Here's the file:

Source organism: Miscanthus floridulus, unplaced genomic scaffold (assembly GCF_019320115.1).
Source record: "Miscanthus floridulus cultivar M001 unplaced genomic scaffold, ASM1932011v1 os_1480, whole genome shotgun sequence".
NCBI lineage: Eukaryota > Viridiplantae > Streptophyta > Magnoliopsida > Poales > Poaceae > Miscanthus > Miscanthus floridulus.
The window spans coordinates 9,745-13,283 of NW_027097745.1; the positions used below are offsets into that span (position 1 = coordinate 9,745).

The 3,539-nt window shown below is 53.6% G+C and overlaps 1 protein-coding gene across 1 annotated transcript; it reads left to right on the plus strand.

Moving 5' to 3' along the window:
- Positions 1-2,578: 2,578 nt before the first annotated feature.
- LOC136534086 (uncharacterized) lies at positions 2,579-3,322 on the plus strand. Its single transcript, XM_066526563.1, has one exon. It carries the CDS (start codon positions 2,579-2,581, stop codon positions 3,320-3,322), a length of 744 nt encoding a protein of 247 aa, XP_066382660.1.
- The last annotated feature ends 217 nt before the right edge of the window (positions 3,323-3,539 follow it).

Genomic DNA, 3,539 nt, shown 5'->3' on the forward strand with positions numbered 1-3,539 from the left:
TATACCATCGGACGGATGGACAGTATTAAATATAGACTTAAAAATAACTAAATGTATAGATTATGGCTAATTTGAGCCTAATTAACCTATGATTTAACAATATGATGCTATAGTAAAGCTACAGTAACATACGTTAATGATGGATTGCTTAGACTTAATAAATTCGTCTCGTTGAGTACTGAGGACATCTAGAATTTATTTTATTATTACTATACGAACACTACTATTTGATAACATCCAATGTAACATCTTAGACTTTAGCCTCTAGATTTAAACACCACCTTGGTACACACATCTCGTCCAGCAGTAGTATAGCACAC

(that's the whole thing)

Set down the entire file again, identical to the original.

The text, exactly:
Source organism: Miscanthus floridulus, unplaced genomic scaffold (assembly GCF_019320115.1).
Source record: "Miscanthus floridulus cultivar M001 unplaced genomic scaffold, ASM1932011v1 os_1480, whole genome shotgun sequence".
NCBI lineage: Eukaryota > Viridiplantae > Streptophyta > Magnoliopsida > Poales > Poaceae > Miscanthus > Miscanthus floridulus.
The window spans coordinates 9,745-13,283 of NW_027097745.1; the positions used below are offsets into that span (position 1 = coordinate 9,745).

The 3,539-nt window shown below is 53.6% G+C and overlaps 1 protein-coding gene across 1 annotated transcript; it reads left to right on the plus strand.

Moving 5' to 3' along the window:
- Positions 1-2,578: 2,578 nt before the first annotated feature.
- LOC136534086 (uncharacterized) lies at positions 2,579-3,322 on the plus strand. Its single transcript, XM_066526563.1, has one exon. It carries the CDS (start codon positions 2,579-2,581, stop codon positions 3,320-3,322), a length of 744 nt encoding a protein of 247 aa, XP_066382660.1.
- The last annotated feature ends 217 nt before the right edge of the window (positions 3,323-3,539 follow it).

Genomic DNA, 3,539 nt, shown 5'->3' on the forward strand with positions numbered 1-3,539 from the left:
TATACCATCGGACGGATGGACAGTATTAAATATAGACTTAAAAATAACTAAATGTATAGATTATGGCTAATTTGAGCCTAATTAACCTATGATTTAACAATATGATGCTATAGTAAAGCTACAGTAACATACGTTAATGATGGATTGCTTAGACTTAATAAATTCGTCTCGTTGAGTACTGAGGACATCTAGAATTTATTTTATTATTACTATACGAACACTACTATTTGATAACATCCAATGTAACATCTTAGACTTTAGCCTCTAGATTTAAACACCACCTTGGTACACACATCTCGTCCAGCAGTAGTATAGCACAC